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Packing a powerful kid-friendly lunch PDF Print E-mail
Written by Holyoke Enterprise   

Parents know that one of the biggest challenges in raising kids is getting them to eat right. With busier-than-ever schedules and hurried mornings, many parents choose the convenience of school lunches, but do you really know what your kids are eating?

Amrit Devgun, ND, a naturopathic practitioner at Northwestern Health Sciences University’s Natural Care Center at Woodwinds in Woodbury, Minn., says, “The problem is that families today are too busy and they don’t have time to provide quality nutrition for their kids.” Taking the easy route in the morning may save you some time, but can lead to trouble for your kids down the road.

According to Devgun, kids who eat a healthy, balanced diet have a lower risk overall of chronic disease. Deficiencies in childhood often take a lifetime to show up. Other benefits of eating well include:

—Stronger bones;

—Stronger immune system;

—Higher levels of concentration and focus;

—Less moodiness;

—Healthy weight and body mass index; and

—Positive body image.

With after-school and evening activities creeping into the dinner hour, providing a healthy lunch is more important than ever, says Devgun. According to the U.S. Department of Agriculture, 28 million lunches are served each day at U.S. schools, at a cost of $8 billion per year. Yet, childhood obesity and childhood diabetes are on the rise.

School lunches often don’t measure up, says Devgun. “Many school lunches are high in refined grains, refined sugars, saturated fat and trans fat. There are very few choices for fresh fruits and vegetables. The vegetables they do offer are often over-cooked—who wants to eat that?”

What’s a parent to do? “Get involved,” says Devgun. “Find out what’s happening at your child’s school. Check the lunch menu. Are kids allowed to have a water bottle at their desk? Is soda available? Is there a scheduled snack time?” Devgun joined the nutrition task force at her daughter’s school, where she stressed the value of offering fresh vegetables and fruits for lunch.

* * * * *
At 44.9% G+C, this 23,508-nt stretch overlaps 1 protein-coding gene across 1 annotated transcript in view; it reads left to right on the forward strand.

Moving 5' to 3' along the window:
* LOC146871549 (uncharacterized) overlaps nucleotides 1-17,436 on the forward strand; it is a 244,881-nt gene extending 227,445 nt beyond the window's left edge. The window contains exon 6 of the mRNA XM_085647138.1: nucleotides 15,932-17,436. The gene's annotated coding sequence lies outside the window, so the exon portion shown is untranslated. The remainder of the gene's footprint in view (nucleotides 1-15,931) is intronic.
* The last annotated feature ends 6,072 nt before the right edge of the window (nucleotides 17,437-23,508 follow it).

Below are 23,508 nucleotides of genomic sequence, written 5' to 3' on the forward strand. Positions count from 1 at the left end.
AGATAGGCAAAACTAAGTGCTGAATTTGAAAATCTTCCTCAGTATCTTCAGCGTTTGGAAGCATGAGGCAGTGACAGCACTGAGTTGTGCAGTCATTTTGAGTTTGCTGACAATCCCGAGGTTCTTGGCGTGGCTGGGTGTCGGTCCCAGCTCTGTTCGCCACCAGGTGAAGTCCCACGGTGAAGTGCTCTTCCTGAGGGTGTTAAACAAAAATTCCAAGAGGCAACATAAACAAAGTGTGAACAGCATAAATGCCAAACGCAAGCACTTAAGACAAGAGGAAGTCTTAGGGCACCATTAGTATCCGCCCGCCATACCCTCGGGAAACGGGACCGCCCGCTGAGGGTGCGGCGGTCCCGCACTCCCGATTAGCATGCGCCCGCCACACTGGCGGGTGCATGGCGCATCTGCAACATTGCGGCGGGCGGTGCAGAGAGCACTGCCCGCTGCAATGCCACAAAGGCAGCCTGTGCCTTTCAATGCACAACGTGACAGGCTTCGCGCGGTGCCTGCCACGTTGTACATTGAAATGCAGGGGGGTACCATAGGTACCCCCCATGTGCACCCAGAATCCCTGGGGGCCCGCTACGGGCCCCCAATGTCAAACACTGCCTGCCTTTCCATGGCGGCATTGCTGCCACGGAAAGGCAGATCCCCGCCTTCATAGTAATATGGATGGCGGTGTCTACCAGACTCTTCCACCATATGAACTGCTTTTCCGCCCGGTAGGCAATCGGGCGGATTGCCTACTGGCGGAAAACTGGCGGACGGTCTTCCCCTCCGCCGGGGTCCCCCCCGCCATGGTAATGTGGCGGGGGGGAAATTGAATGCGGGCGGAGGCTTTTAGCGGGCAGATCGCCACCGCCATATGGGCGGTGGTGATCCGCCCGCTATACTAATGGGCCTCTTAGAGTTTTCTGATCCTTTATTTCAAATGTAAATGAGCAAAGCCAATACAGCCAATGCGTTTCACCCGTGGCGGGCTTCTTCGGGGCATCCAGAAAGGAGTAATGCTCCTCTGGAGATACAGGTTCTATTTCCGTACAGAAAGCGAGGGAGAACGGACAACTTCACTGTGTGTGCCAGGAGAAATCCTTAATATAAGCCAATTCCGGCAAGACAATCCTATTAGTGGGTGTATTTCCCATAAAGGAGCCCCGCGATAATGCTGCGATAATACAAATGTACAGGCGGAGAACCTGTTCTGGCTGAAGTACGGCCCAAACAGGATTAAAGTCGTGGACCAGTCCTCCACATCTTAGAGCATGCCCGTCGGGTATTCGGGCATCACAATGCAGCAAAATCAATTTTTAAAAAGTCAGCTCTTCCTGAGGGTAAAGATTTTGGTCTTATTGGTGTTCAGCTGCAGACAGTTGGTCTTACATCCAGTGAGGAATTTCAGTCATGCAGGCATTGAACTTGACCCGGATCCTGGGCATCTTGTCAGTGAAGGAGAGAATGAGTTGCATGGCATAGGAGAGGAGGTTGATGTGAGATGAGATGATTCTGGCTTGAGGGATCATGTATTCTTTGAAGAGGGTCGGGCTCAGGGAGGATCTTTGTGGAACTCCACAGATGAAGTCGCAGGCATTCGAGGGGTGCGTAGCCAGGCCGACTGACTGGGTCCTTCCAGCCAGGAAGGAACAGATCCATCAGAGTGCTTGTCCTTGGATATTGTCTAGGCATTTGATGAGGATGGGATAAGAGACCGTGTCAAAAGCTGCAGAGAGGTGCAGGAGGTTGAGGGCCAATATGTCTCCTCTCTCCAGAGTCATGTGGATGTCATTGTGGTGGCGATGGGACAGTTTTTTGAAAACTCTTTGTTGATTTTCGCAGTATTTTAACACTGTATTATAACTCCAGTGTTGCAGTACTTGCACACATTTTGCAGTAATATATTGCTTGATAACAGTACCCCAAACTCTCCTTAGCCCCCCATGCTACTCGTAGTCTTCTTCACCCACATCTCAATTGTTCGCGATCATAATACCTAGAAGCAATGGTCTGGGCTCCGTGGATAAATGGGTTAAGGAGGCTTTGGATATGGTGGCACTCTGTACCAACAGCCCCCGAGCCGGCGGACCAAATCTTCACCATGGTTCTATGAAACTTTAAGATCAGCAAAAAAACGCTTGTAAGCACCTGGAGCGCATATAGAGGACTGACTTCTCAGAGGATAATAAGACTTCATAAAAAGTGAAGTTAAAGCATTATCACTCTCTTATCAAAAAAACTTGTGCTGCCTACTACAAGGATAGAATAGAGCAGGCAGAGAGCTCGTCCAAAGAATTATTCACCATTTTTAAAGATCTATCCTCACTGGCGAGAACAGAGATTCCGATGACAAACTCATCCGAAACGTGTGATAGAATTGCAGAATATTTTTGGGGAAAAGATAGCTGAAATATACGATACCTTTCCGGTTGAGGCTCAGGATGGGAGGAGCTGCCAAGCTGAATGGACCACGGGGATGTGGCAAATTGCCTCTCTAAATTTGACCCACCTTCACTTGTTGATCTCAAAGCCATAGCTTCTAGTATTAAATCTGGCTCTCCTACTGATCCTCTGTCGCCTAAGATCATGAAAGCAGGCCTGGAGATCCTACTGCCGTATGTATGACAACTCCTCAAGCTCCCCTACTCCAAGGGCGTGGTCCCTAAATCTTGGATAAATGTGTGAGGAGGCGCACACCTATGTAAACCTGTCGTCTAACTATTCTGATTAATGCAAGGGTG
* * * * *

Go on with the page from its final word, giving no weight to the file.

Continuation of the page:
You don’t have to join a committee. With a few simple strategies, parents can ensure that their child is armed with the proper nutrition to get through the school day. Devgun offers these tips:

—Make sure your child has plenty of water. Reduce or eliminate juice drinks.

—Read labels, and know what you’re reading. Sugars and sugar substitutes are listed in many forms. It’s only whole-grain if the label says “100 percent” whole-grain.

—Check serving sizes. On many pre-packaged lunch foods, half the package is one serving.

—Reduce or eliminate processed foods. Try filling your grocery cart with 70 percent fresh.

—Offer a healthy breakfast, consisting of a whole-grain cereal or bread paired with protein. Pack a lunch from home when possible. The high-fat, high-sugar choices often found on school lunch menus can induce a mid-afternoon slump.

—Shop wisely. Choose low-sugar varieties in products such as ketchup, syrup, cereal and granola bars; whole-grain breads and crackers (even frozen waffles come in whole-grain varieties!); and serve fresh fruits and vegetables whenever possible.

—Get back to basics. According to Devgun, kids’ tastes have changed in adaptation to the foods that are available. When you wean them from sugar and fat, your child’s palate will eventually adjust and they will no longer crave those foods.

—Think outside the lunch box. Lunch doesn’t have to be a sandwich and an apple. Be creative. String cheese and ham or turkey cut into “sticks” with a piece of fruit is a great lunch.

For additional resources, visit www.nwhealth.edu/nns, a Web site focusing on natural approaches to health and wellness hosted by Northwestern Health Sciences University.